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Applegate Talent Strategies Building Best Places to Work

“Competition for talent is fierce,” says Andrea Applegate, president of Applegate Talent Strategies.

Over two decades of experience on both sides of the workforce development equation has given Applegate a unique perspective to start her own consulting practice that’s transforming businesses into great places to work. It’s a competitive edge in attracting and retaining the right talent it today’s tight market.

Applegate spent a dozen years at the Columbus Chamber of Commerce, working with employers on staffing challenges like hard-to-fill positions and addressing skill gaps. Through the Chamber, Applegate also had a hand in community-wide initiatives that address the workforce gap from different angles, like and the live work play Columbus campaign.

When Applegate left the Chamber, she took on various leadership roles in nonprofits providing services to job seekers, including IT-focused training program Per Scholas. It was these dual perspectives that she says, “Helped me see that there was a gap between what employers need and what they were expecting, and what the workforce “system” was providing.”

Through Applegate Talent Strategies, she’ll work to bridge that gap one client at a time.

Doing it on her own offers a new perspective.

“This lends me the freedom and the flexibility to be able to have difficult conversations with employers, but those conversations that people need to have in order to make change and make a difference,” Applegate says.

Workforce and talent challenges are among the top issues business owners consistently face.

“It’s a fear of the unknown,” Applegate says.

Business owners fear not having enough or the right workers to do a job. And when trying to solve these conundrums, Applegate says business owners normally focus too much on external factors – the economy, unemployment rate, immigration, outsourcing, globalization, etc. All things a business can’t control. Applegate turns attentions to the factors a business owner can control: things like recruiting practices, attitudes, retaining the right employees and rewarding those employees.

“I want to help them create a deep bench of effective leaders for the future,” Applegate says.

She drops her knowledge on businesses with about 10 – 100 employees. While many larger companies have the resources to implement workforce development strategies, many smaller to mid-sized companies feel it’s out of their reach. Applegate says it’s not, especially when considering the three levers.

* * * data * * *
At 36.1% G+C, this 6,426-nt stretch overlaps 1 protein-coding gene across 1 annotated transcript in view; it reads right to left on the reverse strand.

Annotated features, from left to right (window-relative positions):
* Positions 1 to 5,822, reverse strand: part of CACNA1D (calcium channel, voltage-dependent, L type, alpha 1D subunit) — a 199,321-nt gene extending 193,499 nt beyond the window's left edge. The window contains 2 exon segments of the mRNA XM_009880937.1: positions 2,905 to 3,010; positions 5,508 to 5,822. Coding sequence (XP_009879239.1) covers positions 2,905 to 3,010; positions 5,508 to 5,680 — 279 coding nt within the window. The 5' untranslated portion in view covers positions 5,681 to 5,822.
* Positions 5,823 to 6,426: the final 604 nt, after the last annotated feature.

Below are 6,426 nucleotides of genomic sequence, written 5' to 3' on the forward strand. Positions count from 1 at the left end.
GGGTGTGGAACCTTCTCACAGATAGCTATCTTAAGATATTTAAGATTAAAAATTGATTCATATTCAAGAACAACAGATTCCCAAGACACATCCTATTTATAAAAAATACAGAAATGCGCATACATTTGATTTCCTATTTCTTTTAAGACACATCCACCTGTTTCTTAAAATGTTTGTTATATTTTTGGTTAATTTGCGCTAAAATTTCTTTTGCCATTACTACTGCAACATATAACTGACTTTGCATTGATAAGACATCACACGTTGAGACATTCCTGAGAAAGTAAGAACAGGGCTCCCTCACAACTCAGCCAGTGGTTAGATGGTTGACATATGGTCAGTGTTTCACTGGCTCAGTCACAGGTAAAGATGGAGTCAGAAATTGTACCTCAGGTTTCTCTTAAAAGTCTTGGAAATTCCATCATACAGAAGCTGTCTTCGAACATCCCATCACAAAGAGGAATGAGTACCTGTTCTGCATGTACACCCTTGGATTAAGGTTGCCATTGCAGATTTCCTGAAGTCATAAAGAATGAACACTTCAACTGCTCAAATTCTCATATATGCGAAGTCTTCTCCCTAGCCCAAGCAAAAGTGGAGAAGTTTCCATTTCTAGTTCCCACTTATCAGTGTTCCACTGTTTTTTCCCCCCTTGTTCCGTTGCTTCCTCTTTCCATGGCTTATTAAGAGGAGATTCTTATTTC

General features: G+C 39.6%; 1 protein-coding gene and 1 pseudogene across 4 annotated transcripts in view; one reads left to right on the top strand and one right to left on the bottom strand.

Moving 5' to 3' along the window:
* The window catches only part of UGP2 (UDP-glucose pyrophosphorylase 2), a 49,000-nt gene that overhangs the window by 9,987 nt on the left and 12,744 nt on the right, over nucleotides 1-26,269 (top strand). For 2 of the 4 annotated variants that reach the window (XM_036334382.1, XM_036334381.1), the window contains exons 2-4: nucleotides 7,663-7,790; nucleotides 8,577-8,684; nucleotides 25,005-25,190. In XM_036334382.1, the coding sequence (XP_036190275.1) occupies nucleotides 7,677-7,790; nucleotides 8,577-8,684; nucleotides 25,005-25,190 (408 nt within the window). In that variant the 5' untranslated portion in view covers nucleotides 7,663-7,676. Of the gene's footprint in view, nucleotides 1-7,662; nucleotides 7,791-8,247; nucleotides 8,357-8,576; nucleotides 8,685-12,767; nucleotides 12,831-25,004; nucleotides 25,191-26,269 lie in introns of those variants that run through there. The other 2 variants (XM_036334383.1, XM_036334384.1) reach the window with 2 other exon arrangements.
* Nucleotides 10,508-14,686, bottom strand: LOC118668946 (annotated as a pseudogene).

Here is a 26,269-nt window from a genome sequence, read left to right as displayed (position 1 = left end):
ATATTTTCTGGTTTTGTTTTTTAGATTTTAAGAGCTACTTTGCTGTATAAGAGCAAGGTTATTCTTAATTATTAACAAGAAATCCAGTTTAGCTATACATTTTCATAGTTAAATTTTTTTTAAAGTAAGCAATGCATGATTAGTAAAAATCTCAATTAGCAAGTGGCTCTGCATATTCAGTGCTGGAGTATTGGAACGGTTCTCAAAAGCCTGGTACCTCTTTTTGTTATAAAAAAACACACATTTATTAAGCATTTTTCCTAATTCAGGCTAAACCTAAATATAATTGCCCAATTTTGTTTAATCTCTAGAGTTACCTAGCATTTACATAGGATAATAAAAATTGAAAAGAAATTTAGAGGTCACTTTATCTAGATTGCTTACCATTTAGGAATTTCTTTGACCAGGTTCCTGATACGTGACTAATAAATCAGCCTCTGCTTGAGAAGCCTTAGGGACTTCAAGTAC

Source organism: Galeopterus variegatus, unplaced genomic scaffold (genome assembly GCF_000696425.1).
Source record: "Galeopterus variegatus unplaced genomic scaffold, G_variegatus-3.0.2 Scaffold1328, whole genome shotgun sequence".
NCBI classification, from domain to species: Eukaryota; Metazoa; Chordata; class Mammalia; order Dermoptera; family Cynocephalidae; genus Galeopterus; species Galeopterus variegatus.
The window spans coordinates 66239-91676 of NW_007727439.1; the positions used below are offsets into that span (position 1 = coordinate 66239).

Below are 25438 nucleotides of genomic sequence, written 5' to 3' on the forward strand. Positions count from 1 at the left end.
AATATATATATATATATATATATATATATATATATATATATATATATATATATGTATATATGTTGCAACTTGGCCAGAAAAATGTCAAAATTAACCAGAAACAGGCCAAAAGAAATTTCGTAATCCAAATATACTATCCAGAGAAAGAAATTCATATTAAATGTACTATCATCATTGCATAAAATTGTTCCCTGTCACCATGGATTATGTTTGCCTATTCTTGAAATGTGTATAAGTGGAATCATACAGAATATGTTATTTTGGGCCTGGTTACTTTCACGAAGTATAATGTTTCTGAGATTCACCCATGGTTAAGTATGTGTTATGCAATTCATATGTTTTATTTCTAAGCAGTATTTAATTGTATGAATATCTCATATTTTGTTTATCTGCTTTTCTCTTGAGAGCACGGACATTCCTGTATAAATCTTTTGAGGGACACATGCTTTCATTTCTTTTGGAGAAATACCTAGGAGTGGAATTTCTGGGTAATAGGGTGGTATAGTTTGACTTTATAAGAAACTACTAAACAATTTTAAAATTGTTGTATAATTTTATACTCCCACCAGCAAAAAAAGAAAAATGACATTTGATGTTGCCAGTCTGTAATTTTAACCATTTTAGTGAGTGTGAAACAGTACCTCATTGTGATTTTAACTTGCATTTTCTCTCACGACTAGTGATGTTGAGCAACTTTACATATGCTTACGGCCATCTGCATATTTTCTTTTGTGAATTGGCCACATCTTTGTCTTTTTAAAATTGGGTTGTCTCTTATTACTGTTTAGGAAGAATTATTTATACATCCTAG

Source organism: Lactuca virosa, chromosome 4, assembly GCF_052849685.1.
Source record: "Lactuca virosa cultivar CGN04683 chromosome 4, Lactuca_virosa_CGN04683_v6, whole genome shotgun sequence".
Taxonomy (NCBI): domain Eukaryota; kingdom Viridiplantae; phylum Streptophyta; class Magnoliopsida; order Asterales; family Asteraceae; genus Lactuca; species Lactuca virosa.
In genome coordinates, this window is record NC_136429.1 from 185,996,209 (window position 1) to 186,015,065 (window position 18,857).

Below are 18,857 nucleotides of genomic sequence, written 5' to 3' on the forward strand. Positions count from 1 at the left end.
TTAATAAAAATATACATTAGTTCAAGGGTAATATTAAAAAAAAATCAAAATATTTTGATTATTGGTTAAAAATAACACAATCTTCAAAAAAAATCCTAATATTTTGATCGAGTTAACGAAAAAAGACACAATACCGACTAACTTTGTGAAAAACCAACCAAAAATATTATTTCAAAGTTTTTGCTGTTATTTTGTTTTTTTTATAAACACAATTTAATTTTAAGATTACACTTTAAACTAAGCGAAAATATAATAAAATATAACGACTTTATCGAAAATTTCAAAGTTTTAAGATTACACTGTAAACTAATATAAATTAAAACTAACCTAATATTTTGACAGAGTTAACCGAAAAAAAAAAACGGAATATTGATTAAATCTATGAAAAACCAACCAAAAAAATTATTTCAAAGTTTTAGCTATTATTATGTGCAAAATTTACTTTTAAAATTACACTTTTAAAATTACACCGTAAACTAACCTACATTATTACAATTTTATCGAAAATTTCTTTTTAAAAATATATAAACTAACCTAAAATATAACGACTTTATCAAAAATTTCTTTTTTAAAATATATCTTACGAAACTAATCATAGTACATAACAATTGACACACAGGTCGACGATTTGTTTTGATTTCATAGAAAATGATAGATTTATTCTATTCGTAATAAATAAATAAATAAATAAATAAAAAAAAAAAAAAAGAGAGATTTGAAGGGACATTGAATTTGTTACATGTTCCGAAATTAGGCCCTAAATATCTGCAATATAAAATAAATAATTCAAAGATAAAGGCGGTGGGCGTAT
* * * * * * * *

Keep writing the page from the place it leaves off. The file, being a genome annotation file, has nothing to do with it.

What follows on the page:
She outlines three factors that employers can manipulate to make employment appealing to potential workers. Lever one is the elements that go into making a compensation package: salary, bonuses, insurance, vacation, etc. The second lever is environment and culture: opportunities for advancement, training, equipment, policies and the like. The third is the accommodation of work and home responsibilities. Applegate avoids the jargony “work-life balance.” The term makes it seem frivolous, when those responsibilities are anything but.

“If you, as an employer, expect your worker to make a choice between you, the employer, and their family, they are probably going to choose their family,” Applegate says.

There’s no magic formula but, “Each employer has the ability to manipulate those to make it right for their business,” Applegate says.

No matter where the levers land, Applegate finds many employees are universally looking for the same thing: everybody wants to do inspiring work and feel valued and respected while doing that work. If employers can do those basic things for an employee, that worker will often reward the employer with commitment and loyalty.

Many people have probably read an article about “inspiring” work being the hallmark of millennials’ desires, and the generation is shaping the workforce, but those feelings are something almost everyone hopes for in a job.

Applegate says her three-step process has been well-received, if not educational.

“It’s eye-opening for managers to think differently about how to engage with their workforce,” she says.

Every engagement begins with the discovery phase, or an evaluation of what’s really happening in the business. Applegate says oftentimes there’s a big gap between what executives think and what employees on the floor have to say. She uses that information to craft solutions specific to the challenges each employer is facing (the next step of the process). The Industrial Age, one-size fits all model of treating all employees the same is becoming obsolete. In fact, Applegate says what’s really needed it today’s workforce is a hyper-personalized, hyper-customized approach to each employee.

Step three is delivery. Applegate works with managers and HR departments to provide the training and new tools that will help employees do their work better. One of the biggest and easiest changes in the delivery? Communication. Better communication between employers and employees often doesn’t cost anything at all and can have some of the most profound impact.

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